“Muv-Luv” The Home of Anguish and The Pure Land

“Muv-Luv” The Home of Anguish and The Pure Land

In Muv-Luv UnlimitedThe Day After Episode 2, Lieutenant Tatsunami Hibiki blames himself greatly for the error that caused Major Jinguuji Marimo to be demoted and transferred from her military position. Nevertheless, she doesn’t feel a single bit of remorse, as much to Hibiki’s surprise (and ours too) she continues her daily activities with confidence and grace that might seem incomprehensible, or even unreachable from the standing point of a normal person.

Marimo has been instructing Hibiki from earlier in the story about the importance of facing life head on, and never shying away from the harsh reality of the dystopian new world. However, during a particular meeting she makes her intentions and convictions more clear, in a very poetic way that exposes how faithful she really is. We try to analyze in this article where does the source of her power come from, and what lesson she wanted to bestow upon her new favorite subordinate.

Muv-Luv Unlimited The Day After is Now available on PC through Steam.

Buddhism and Realism

“Muv-Luv” The Home of Anguish and The Pure Land

Sometimes the English Translation can elevate the original script in amazing ways, just like i elaborated before in my Tales of Arise article. The English Translator did their best to elaborate on the famous Buddhist proverb Marimo has used in their own way. The words written were:

Impossible it is to leave this house of agitation where we have dwelled since the beginning of time, nor can we long for a peaceful paradise which we have yet to know“.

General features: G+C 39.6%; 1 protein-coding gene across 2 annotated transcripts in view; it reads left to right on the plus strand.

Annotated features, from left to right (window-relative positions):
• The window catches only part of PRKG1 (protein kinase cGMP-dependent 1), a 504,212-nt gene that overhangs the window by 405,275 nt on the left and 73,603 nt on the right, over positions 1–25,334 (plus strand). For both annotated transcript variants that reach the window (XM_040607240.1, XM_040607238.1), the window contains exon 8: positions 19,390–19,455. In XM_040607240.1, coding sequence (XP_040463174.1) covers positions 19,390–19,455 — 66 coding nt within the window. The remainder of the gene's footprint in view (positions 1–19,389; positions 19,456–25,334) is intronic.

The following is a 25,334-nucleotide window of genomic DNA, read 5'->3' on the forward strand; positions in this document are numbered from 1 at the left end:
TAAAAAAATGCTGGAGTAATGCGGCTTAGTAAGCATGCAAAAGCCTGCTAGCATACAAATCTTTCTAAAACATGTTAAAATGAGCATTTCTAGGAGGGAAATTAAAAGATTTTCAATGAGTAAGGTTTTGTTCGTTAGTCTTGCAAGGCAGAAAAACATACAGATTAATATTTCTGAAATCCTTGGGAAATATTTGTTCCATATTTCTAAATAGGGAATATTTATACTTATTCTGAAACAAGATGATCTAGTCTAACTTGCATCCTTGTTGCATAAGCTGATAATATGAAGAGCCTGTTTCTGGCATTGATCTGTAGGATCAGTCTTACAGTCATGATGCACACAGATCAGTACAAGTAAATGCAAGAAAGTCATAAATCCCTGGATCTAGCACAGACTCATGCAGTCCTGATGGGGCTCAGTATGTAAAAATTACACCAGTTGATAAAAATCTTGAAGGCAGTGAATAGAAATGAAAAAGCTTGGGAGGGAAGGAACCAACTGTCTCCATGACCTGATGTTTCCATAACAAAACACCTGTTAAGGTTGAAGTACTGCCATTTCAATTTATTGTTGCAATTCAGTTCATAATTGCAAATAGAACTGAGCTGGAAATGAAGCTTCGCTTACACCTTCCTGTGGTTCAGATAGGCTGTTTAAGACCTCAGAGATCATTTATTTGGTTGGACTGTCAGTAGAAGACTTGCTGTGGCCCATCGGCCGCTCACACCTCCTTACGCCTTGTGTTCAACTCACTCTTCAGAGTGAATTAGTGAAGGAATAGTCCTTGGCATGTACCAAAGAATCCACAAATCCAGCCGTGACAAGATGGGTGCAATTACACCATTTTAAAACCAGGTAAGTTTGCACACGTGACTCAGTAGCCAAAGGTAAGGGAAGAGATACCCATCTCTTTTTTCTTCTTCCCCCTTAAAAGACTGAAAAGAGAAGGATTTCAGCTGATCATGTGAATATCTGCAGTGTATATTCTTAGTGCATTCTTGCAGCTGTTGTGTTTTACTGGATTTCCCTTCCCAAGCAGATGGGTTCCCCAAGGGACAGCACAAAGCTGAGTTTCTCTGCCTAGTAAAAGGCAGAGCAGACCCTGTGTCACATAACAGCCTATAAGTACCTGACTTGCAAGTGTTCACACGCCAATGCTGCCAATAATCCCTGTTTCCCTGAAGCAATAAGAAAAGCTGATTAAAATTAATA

It sums up the conflict of the story in a really nice way, but things get much more interesting if we look at the Japanese original text of Muv-Luv TDA.

苦悩の旧里捨てがたく安らぎの浄土は恋しからず候kunō no furusato sutegataku yasuragi no jōdo wa koi shikarazu sousou

These words could be literally equated to: “It’s hard to throw away the Hometown of Anguish, and I have no love for the Peaceful Pure Land.” It means (I can’t give up this world of endless suffering, and I don’t miss the peaceful and abundant world of paradise, where I was never born.) The importance of using the original terms of land, anguish and hometown predates to one of the basic old documents of Shin Buddhism, called Tannishô, and which was founded by Shinran (1173-1262).

The Tannishô are records left by Yui-en, one of Shinran’s students in which he tries to recite his confusion during some of the practices of Buddhism, and the answers he has gotten from his master, who founded Shin Buddhism or Pure Land Buddhism/Jōdo Shinshū. The document is largely concerned with recognizing things as the way they are, and letting go of the self-centered thinking that everything has to happen in the way we want. These are, in pure Buddhist terms, our anguish and mortal desires.

Make no mistake though, this is not an argument about believing in pure bliss after death, in fact its the complete opposite. Land here ( jōdo ) refers to a pure state of mind one attains in living. The major concern of most religions in the world is what might happen after death, but the path to enlightenment in Shin Buddhist logic is feeling confidence in life, and focusing on “Seeing” what’s in front of you, instead of “Believing” in what’s yet to come.

Love and Impermanence

“Muv-Luv” The Home of Anguish and The Pure Land

All of this gives us an insight on Major Jinguuji’s thought process in the entirety of Muv-Luv, inspired by her unshakable faith. Her words are taken directly from the ninth chapter of Tannishô, when Yui-en raised a question about having no feeling of wanting to dance with joy when he accepted the existence of the afterworld. His master argued then that this is more proof he is on the right way to enlightenment, by not averting his eyes from this world for the sake of the after life, or vice versa.